B. Wurtz presents sculptures, paintings and photographs for his first exhibition at Metro Pictures since his 2011 retrospective at the gallery. For more than 40 years Wurtz has collected and repurposed common objects such as tin cans, socks and plastic bags to create his understated yet insightful found-object sculpture. A 1973 drawing titled Three Important Things, which states “sleeping, eating and keeping warm,” set the parameters for the materials Wurtz would go on to use. Rather than transforming or attempting to elevate quotidian materials, Wurtz emphasizes their familiarity and makes them subtly extraordinary through a delicate balancing act of configuration. Wurtz’s thoughtful and elegant political statement is an influential model for art that attempts to offer quiet and profound insight into the everyday.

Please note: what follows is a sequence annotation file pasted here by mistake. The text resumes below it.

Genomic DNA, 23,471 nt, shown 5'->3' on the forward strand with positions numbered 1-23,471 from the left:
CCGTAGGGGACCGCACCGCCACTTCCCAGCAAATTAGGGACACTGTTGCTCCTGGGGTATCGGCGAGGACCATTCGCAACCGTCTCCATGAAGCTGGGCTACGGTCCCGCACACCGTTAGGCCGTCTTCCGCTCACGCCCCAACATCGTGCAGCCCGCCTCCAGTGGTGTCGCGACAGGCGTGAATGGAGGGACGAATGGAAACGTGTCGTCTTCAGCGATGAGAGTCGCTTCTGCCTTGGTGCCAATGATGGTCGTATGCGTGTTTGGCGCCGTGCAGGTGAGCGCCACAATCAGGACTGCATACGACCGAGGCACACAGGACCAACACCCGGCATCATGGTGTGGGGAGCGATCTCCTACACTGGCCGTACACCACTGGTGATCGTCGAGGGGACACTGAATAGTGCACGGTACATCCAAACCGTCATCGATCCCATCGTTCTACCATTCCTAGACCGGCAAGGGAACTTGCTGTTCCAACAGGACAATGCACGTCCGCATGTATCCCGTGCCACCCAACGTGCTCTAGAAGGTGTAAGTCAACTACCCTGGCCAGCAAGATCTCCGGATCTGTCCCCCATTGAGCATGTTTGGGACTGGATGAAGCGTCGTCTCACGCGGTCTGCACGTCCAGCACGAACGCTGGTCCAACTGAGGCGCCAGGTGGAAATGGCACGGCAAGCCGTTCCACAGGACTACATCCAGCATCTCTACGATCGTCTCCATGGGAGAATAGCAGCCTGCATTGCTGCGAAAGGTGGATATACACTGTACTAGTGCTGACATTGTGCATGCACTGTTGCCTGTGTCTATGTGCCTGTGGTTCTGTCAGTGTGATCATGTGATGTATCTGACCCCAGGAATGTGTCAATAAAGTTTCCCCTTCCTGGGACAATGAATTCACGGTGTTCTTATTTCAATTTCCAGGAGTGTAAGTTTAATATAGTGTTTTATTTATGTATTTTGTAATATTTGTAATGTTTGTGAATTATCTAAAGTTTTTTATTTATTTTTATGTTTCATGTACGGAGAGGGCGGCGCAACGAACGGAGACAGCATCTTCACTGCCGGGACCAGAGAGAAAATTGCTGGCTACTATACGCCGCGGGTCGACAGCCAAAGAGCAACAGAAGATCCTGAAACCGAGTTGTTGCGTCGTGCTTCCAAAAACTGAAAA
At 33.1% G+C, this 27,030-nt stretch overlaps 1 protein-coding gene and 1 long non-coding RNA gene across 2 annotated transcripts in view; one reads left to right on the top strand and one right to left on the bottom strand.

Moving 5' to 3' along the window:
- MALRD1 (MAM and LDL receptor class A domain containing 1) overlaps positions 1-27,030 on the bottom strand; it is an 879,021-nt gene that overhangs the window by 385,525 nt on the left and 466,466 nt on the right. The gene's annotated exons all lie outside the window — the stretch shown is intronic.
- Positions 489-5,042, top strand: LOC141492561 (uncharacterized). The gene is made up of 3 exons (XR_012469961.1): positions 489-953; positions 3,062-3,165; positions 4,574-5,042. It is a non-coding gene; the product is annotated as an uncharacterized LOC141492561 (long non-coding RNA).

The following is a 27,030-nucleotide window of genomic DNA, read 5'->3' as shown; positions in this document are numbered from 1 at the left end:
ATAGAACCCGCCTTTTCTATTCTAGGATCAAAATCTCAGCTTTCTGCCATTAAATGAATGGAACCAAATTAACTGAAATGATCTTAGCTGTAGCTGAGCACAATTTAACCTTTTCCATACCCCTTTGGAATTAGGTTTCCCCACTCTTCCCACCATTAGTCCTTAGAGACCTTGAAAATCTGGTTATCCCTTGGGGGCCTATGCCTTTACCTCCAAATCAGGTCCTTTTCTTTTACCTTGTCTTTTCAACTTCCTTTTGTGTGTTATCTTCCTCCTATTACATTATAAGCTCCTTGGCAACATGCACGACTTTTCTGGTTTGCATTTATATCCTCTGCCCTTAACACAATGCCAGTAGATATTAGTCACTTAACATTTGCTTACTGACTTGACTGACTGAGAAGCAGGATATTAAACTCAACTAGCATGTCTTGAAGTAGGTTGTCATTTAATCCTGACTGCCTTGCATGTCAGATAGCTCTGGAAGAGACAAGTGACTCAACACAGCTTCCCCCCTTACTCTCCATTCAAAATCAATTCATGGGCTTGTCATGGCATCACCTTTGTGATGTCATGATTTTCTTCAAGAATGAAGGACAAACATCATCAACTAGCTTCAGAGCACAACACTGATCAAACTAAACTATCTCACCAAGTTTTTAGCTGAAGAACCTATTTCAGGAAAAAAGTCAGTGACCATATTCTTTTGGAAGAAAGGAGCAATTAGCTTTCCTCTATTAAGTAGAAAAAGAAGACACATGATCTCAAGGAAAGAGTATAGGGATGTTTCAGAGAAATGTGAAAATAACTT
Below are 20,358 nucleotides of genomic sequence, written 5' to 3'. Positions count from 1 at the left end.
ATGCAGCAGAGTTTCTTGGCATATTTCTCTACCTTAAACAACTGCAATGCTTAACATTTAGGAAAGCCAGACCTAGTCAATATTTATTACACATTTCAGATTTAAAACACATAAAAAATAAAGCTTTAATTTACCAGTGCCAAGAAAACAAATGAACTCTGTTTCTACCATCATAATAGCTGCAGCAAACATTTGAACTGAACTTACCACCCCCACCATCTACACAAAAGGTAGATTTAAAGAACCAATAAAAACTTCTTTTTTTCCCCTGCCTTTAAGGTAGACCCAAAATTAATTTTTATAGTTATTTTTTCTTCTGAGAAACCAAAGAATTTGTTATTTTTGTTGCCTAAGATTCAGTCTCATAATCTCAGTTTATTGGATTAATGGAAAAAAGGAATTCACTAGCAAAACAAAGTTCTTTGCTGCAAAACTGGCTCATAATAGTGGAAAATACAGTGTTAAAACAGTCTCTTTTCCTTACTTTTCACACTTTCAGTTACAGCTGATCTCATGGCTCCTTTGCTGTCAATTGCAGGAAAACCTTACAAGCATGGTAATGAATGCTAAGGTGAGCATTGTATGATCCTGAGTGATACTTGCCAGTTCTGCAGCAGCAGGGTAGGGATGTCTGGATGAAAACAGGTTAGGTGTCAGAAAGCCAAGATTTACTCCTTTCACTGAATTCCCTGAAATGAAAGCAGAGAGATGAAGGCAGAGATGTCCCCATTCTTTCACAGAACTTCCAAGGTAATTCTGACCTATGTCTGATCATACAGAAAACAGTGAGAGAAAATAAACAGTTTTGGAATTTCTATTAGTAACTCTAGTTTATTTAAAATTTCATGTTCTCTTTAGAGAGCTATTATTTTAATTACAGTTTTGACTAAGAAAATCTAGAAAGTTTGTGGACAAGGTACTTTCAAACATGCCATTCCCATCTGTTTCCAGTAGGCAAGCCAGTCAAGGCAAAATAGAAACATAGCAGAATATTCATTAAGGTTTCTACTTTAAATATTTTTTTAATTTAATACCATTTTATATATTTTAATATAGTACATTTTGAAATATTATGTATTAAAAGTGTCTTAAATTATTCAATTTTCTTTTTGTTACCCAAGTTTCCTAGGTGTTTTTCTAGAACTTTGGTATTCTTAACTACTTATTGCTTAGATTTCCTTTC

Though self-identified as a sculptor, Wurtz has consistently worked across media. In the exhibition, sculptures such as Black and Red (1984/2012), which incorporates a broken 1984 work, and a suite of mobiles made with straws, wires and buttons, are shown alongside wall pieces such as Wurtz’s “clocks” (2012/2013). Non-functional, these clocks take yoghurt lids and string for pendulums and magazine ads for clock faces. Like Black and Red, a series of untitled "button paintings" (1995/2012) are made from a single, four-part work that Wurtz has reworked. In two untitled pieces (both 2012) Wurtz takes several recycled plastic bread bags and sews them together to create large “quilts” that hang from the wall.
B. Wurtz moved to New York in the mid-1980s after studying at the California Institute of Arts and UC Berkeley. His work has been the subject of numerous one-person exhibitions and has been included in group shows throughout the U.S. and Europe.